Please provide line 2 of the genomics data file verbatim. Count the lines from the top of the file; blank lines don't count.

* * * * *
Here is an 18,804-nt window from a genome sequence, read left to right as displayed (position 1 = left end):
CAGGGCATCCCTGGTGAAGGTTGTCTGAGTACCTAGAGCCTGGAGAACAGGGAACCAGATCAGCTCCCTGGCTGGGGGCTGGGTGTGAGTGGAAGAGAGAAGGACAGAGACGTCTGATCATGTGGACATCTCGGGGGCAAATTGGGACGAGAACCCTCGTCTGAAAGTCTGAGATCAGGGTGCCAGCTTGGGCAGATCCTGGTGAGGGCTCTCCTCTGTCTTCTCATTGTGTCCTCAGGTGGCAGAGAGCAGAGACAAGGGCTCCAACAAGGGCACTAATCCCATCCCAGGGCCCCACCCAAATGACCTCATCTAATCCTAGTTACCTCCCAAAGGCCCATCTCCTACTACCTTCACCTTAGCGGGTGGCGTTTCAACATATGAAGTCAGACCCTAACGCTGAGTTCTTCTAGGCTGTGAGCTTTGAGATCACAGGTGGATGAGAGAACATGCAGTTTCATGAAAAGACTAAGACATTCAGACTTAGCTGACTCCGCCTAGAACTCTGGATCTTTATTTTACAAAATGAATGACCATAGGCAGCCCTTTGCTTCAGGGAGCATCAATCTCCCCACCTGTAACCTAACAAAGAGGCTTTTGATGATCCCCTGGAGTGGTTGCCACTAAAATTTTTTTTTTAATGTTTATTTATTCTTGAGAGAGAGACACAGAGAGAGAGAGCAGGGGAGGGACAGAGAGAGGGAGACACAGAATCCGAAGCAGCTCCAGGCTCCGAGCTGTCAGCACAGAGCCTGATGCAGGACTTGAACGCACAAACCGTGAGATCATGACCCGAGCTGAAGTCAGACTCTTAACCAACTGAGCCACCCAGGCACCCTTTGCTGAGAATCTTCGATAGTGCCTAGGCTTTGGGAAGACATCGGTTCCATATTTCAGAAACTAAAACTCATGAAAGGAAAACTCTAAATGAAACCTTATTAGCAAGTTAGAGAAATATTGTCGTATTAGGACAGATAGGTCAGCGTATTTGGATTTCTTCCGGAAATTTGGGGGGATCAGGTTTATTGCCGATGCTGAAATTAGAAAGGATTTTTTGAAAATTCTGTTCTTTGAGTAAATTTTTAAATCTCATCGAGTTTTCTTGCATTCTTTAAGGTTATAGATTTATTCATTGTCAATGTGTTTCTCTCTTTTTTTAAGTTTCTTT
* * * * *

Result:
CAGGGCATCCCTGGTGAAGGTTGTCTGAGTACCTAGAGCCTGGAGAACAGGGAACCAGATCAGCTCCCTGGCTGGGGGCTGGGTGTGAGTGGAAGAGAGAAGGACAGAGACGTCTGATCATGTGGACATCTCGGGGGCAAATTGGGACGAGAACCCTCGTCTGAAAGTCTGAGATCAGGGTGCCAGCTTGGGCAGATCCTGGTGAGGGCTCTCCTCTGTCTTCTCATTGTGTCCTCAGGTGGCAGAGAGCAGAGACAAGGGCTCCAACAAGGGCACTAATCCCATCCCAGGGCCCCACCCAAATGACCTCATCTAATCCTAGTTACCTCCCAAAGGCCCATCTCCTACTACCTTCACCTTAGCGGGTGGCGTTTCAACATATGAAGTCAGACCCTAACGCTGAGTTCTTCTAGGCTGTGAGCTTTGAGATCACAGGTGGATGAGAGAACATGCAGTTTCATGAAAAGACTAAGACATTCAGACTTAGCTGACTCCGCCTAGAACTCTGGATCTTTATTTTACAAAATGAATGACCATAGGCAGCCCTTTGCTTCAGGGAGCATCAATCTCCCCACCTGTAACCTAACAAAGAGGCTTTTGATGATCCCCTGGAGTGGTTGCCACTAAAATTTTTTTTTTAATGTTTATTTATTCTTGAGAGAGAGACACAGAGAGAGAGAGCAGGGGAGGGACAGAGAGAGGGAGACACAGAATCCGAAGCAGCTCCAGGCTCCGAGCTGTCAGCACAGAGCCTGATGCAGGACTTGAACGCACAAACCGTGAGATCATGACCCGAGCTGAAGTCAGACTCTTAACCAACTGAGCCACCCAGGCACCCTTTGCTGAGAATCTTCGATAGTGCCTAGGCTTTGGGAAGACATCGGTTCCATATTTCAGAAACTAAAACTCATGAAAGGAAAACTCTAAATGAAACCTTATTAGCAAGTTAGAGAAATATTGTCGTATTAGGACAGATAGGTCAGCGTATTTGGATTTCTTCCGGAAATTTGGGGGGATCAGGTTTATTGCCGATGCTGAAATTAGAAAGGATTTTTTGAAAATTCTGTTCTTTGAGTAAATTTTTAAATCTCATCGAGTTTTCTTGCATTCTTTAAGGTTATAGATTTATTCATTGTCAATGTGTTTCTCTCTTTTTTTAAGTTTCTTT